It should say something about me that I was actually more excited to see the Hoover Dam than Las Vegas. I don’t know what.. but it should say something.
The best way to get to Las Vegas is by plane. If you come by car — which, if you’re coming in from the east, requires driving through hundreds of miles of gritty, sunburnt desert — you’ll be ready to put up with anything as long as it’s in the shady air conditioning. And you will, believe me, you will. Not that I speak from personal experience of course.
I’ve been to Las Vegas twice now. The first time as a little kid, more than a decade ago when Las Vegas was trying to appear family friendly. There were dolphins to pet, lion cubs to ogle, klingons to scare the crap out of you and medieval jousts to keep the more bloodthirsty of us occupied. I’m sure of course, that I was unaware of a lot of things that were going on in the Las Vegas of 2000 that eight year olds should be unaware of. Occasionally I saw a few things I probably shouldn’t have, but I don’t think was scarred for life. At least I wasn’t, and then I went back. The center of the Las Vegas Strip still looks pretty much the same:
Around a decade after my first encounter with the rhinestone in Nevada’s crown, I drove through the Chihuahuan and Mojave deserts. Very different. I was traveling with my family and since we were going through we decided to see Las Vegas, basically just because it was there.
In hindsight, Circus Circus was nowhere near as cool as it seemed when I was nine or eight. Figures. I’m not really sure what part of Las Vegas appeals to people in my demographic (i.e mousy little white girls) But.. for a prude who doesn’t gamble –and wasn’t even able to legally drink, don’t get me started on that — Las Vegas is a garish, tastelessly flashy, desert hell. This is not to say that it wasn’t fascinating. It’s cool to see how companies can manage to efficiently extract money from people relatively painlessly. It’s also pretty interesting to try to figure out what allows Las Vegas, a city with no obvious natural resources and little else going for it, to continue existing.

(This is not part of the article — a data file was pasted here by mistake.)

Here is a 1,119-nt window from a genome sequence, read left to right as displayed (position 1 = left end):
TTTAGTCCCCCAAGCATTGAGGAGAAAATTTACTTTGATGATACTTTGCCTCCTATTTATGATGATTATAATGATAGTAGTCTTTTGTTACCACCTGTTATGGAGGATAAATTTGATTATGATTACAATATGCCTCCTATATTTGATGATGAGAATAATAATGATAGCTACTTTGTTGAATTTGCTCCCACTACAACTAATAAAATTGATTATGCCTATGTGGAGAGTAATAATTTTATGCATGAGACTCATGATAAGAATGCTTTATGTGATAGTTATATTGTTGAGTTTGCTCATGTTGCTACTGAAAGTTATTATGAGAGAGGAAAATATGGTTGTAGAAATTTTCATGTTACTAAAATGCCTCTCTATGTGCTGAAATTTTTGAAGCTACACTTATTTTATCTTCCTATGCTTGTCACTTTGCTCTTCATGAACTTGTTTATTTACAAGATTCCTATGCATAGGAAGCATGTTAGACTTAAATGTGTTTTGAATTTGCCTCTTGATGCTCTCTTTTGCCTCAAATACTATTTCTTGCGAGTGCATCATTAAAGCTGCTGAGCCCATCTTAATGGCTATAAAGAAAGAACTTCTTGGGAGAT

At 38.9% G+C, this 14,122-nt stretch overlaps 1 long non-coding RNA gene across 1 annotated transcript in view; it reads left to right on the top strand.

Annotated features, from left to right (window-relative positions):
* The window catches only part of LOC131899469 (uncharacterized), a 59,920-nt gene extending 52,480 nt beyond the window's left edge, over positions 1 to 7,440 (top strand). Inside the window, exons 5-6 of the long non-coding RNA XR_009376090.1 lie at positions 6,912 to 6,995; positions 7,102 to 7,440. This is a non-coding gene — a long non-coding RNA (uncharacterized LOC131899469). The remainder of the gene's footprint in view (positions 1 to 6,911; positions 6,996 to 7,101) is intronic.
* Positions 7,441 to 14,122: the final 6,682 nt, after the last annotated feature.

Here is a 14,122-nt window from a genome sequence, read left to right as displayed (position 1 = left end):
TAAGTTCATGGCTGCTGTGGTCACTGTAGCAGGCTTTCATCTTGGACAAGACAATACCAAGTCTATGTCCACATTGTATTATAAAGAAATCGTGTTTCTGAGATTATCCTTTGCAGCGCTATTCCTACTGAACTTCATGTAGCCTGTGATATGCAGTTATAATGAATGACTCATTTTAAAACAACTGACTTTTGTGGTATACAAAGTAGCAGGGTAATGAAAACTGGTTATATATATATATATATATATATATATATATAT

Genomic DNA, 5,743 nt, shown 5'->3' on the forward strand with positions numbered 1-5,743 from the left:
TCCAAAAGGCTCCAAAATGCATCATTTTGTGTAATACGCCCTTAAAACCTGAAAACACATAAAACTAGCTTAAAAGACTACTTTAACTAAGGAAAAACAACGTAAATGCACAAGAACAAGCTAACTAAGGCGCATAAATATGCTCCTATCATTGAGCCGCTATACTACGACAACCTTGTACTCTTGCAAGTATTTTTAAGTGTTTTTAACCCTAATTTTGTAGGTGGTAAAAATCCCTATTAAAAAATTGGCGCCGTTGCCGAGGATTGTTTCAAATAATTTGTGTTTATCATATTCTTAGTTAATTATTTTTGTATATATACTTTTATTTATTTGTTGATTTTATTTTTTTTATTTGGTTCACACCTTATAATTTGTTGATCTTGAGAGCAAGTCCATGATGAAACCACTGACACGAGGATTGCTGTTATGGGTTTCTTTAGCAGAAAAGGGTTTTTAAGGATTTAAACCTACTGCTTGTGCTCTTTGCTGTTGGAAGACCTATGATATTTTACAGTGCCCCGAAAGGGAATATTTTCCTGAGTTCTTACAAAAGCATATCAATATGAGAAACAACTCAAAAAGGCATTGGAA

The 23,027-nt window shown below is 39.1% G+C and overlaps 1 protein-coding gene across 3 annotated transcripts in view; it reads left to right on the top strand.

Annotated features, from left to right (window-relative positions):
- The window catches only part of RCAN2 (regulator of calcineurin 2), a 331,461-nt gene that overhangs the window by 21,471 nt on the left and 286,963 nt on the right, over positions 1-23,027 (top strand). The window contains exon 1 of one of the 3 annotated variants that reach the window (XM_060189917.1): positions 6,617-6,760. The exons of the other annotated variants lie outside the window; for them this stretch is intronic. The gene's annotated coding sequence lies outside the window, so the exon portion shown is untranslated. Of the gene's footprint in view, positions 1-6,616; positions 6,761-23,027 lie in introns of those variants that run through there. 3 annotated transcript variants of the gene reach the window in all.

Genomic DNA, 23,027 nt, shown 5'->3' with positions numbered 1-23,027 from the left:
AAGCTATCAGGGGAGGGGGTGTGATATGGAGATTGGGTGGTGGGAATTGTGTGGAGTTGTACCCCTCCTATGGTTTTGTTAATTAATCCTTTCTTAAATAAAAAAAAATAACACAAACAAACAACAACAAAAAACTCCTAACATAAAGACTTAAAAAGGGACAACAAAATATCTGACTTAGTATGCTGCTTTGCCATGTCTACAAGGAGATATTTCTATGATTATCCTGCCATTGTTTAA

Las Vegas begins to make sense when you realize that pretty much everything exists in its local form to make money. Of course this is a statement so obvious that it’s stupid, but it’s one that is strangely difficult to keep in mind. No one who is trying to sell you something wants you to think about how much you’re actually spending. There are all sorts of little things that make Las Vegas seem different. The tiny, relatively uncomfortable rooms are designed to encourage you to be out gambling or.. whatever. There’s the omnipresent cheap food. The food is weird at first, especially since you’re out in the desert and everything has to travel into the city, but it makes perfect sense because the large profits from gambling essentially subsidize the in-casino restaurants; meals are their loss leader. Maybe if you’re not concerned about how much it costs to eat out, you might spend more gambling, but I have no way to verify this.
In short: Las Vegas is pure tourist trap, it’s what every little charming New England village and quaintly dilapidated town in the Florida keys is afraid of becoming. Well plus some lights, and hookers, and traffic. People go there to pig out, ogle and generally make fools of themselves. This is actually pretty intelligent; the nice thing about traveling is that if you act like a complete and utter idiot it is no big deal, because you’re most likely never going to see anyone again. And if you do, you can pretend you forgot. Not that I know any of this from personal experience either.
So we went to all the really famous places:
We unanimously decided to go to the Rio (pictures here.) Mostly because it was kinda out of the way. Also, to put it kindly, if not too eloquently, we expected it to be a bust. The Rio is probably designed with a younger, more active crowd in mind. If you liked Mardi Gras but just couldn’t get a handle on the weird french stuff, you might like the Rio.